House Democrats are calling on the Speaker to add protections for LGBTQ members and staffers to the chamber’s employee handbook. A recent draft of the guidelines left sexual orientation and gender identity off the list of protected traits.
As a state, Ohio does not have laws banning discrimination based on gender identity or sexual orientation in employment, housing or public accomodations. Ohio is one of 28 states without such protections.
Democratic lawmakers want to change that with the "Ohio Fairness Act," but in the meantime cities and employers have begun offering such protections on their own.
House Minority leader Emilia Sykes says the Ohio Senate has already done so, and House Speaker Larry Householder should follow suit.
"You all often hear me joke about the Senate and how they are the inferior chamber," Sykes says. "But in this instance, they are certainly superior to us in ensuring that their employees have a secure work environment."
Sykes also notes the governor signed an executive order granting those protections to employees at state agencies.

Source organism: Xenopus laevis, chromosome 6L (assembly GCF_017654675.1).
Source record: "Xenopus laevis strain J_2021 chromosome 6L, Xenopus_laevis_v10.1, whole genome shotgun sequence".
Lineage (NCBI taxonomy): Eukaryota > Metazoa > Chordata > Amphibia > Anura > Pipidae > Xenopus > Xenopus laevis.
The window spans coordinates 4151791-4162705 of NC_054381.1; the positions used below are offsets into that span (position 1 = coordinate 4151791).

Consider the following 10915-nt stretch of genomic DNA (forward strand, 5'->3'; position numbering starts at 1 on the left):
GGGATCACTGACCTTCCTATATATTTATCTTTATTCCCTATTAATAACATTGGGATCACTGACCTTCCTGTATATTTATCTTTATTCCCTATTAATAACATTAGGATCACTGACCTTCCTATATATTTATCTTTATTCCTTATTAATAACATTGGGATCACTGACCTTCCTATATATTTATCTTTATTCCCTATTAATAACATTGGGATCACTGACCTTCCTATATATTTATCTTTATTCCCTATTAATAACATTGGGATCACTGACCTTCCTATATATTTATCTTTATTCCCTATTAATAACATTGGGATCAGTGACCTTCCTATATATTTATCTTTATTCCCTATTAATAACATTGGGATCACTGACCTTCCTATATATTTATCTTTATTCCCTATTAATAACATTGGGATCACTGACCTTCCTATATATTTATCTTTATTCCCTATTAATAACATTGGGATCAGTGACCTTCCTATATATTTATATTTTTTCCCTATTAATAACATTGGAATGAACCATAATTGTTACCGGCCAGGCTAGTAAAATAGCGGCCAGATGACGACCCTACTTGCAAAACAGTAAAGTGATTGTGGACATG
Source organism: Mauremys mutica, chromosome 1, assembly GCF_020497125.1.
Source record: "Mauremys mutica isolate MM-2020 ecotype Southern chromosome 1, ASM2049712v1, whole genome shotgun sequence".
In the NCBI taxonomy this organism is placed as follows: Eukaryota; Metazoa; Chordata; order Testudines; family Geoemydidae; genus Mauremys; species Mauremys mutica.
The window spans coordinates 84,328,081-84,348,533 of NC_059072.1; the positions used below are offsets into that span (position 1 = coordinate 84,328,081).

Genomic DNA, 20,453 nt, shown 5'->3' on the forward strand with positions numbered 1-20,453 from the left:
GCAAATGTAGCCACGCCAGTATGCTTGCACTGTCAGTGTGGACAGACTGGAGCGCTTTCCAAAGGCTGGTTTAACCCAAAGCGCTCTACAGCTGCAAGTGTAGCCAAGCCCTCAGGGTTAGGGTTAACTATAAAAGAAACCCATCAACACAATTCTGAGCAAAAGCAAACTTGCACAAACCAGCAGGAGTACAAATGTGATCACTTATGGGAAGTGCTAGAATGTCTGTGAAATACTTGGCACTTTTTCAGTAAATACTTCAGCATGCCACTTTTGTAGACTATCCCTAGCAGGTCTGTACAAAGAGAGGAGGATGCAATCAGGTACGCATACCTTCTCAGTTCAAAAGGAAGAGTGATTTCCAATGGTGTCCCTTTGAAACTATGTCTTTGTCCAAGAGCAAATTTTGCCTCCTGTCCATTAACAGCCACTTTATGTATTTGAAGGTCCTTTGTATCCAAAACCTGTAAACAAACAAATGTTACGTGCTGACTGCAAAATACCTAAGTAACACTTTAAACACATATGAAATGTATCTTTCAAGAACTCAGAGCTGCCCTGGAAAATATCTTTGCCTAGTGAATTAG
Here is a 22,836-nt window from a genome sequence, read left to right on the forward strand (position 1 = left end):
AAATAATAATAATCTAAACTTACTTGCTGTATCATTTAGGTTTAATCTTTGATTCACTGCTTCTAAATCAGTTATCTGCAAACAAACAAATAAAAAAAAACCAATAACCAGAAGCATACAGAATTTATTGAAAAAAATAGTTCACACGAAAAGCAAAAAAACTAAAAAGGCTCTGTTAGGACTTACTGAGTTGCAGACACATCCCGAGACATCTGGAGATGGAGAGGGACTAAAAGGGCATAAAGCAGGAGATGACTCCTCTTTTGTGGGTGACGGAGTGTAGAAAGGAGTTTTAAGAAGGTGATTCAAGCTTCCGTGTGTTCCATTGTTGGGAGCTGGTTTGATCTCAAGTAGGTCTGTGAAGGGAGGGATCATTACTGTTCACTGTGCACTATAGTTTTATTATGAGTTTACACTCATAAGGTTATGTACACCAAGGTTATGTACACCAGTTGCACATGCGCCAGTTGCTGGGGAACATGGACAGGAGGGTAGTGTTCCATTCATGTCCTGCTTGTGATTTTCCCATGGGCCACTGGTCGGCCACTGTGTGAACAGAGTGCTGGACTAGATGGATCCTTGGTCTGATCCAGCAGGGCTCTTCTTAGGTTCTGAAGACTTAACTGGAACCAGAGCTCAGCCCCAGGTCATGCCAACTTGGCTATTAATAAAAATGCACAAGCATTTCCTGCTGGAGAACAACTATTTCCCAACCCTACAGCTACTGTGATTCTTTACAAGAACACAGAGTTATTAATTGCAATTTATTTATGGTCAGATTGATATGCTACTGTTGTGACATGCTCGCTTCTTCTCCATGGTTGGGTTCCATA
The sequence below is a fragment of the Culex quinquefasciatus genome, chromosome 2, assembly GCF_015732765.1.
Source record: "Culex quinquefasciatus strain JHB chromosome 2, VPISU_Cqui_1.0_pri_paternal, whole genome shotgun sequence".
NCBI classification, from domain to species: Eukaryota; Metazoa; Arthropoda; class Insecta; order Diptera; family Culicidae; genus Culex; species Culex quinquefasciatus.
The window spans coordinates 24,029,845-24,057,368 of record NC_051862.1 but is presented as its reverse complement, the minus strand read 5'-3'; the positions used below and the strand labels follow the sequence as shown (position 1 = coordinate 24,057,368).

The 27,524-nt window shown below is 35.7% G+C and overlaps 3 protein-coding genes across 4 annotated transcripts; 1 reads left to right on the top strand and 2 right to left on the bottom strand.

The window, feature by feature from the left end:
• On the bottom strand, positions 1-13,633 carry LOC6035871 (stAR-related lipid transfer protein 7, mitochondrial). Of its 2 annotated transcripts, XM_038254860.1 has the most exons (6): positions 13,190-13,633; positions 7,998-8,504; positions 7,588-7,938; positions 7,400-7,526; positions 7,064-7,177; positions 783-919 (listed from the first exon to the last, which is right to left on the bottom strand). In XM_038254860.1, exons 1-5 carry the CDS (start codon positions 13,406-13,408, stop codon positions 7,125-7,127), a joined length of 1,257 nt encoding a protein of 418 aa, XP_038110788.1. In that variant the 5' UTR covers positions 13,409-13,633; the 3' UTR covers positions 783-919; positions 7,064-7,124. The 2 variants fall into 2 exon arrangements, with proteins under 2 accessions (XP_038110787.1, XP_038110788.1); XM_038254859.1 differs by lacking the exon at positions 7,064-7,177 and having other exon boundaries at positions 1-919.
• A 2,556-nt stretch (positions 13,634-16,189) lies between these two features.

Columbus City Attorney Zach Klein says adding the protections is important for the city at large. Columbus has already banned discrimination based on sexual orientation, gender identity or gender expression.
"That is not only just the right thing to do in protecting all residents in a form of representative government where we stand up for everyone and we fight for everyone's equal rights, but it's also, as we've seen across the country, it's an important aspect for growth and economic development for our community," Klein says.
Householder has not responded to a request for comment.